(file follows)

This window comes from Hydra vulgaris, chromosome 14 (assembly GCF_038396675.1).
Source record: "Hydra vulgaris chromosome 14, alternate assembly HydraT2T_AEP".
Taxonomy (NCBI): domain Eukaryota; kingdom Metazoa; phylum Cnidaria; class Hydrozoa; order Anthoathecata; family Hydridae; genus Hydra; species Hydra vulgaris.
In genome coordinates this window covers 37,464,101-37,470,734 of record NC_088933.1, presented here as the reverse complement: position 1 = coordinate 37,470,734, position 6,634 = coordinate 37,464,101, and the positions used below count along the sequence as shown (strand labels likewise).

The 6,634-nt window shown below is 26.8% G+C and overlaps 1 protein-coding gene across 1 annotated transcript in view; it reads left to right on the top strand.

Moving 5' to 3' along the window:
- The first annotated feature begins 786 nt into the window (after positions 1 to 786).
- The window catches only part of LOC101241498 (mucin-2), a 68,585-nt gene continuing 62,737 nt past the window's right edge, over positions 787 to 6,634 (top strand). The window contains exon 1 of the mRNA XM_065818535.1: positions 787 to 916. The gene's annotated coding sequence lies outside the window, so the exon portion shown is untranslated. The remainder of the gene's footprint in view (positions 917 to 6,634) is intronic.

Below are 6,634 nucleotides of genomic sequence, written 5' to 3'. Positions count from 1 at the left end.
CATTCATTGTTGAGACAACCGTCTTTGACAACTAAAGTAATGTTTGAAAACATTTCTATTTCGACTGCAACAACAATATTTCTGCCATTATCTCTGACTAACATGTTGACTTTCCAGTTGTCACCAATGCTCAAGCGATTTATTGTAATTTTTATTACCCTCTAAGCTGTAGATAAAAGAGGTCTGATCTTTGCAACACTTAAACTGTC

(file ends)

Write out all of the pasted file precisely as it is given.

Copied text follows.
This window comes from Hydra vulgaris, chromosome 14 (assembly GCF_038396675.1).
Source record: "Hydra vulgaris chromosome 14, alternate assembly HydraT2T_AEP".
Taxonomy (NCBI): domain Eukaryota; kingdom Metazoa; phylum Cnidaria; class Hydrozoa; order Anthoathecata; family Hydridae; genus Hydra; species Hydra vulgaris.
In genome coordinates this window covers 37,464,101-37,470,734 of record NC_088933.1, presented here as the reverse complement: position 1 = coordinate 37,470,734, position 6,634 = coordinate 37,464,101, and the positions used below count along the sequence as shown (strand labels likewise).

The 6,634-nt window shown below is 26.8% G+C and overlaps 1 protein-coding gene across 1 annotated transcript in view; it reads left to right on the top strand.

Moving 5' to 3' along the window:
- The first annotated feature begins 786 nt into the window (after positions 1 to 786).
- The window catches only part of LOC101241498 (mucin-2), a 68,585-nt gene continuing 62,737 nt past the window's right edge, over positions 787 to 6,634 (top strand). The window contains exon 1 of the mRNA XM_065818535.1: positions 787 to 916. The gene's annotated coding sequence lies outside the window, so the exon portion shown is untranslated. The remainder of the gene's footprint in view (positions 917 to 6,634) is intronic.

Below are 6,634 nucleotides of genomic sequence, written 5' to 3'. Positions count from 1 at the left end.
CATTCATTGTTGAGACAACCGTCTTTGACAACTAAAGTAATGTTTGAAAACATTTCTATTTCGACTGCAACAACAATATTTCTGCCATTATCTCTGACTAACATGTTGACTTTCCAGTTGTCACCAATGCTCAAGCGATTTATTGTAATTTTTATTACCCTCTAAGCTGTAGATAAAAGAGGTCTGATCTTTGCAACACTTAAACTGTC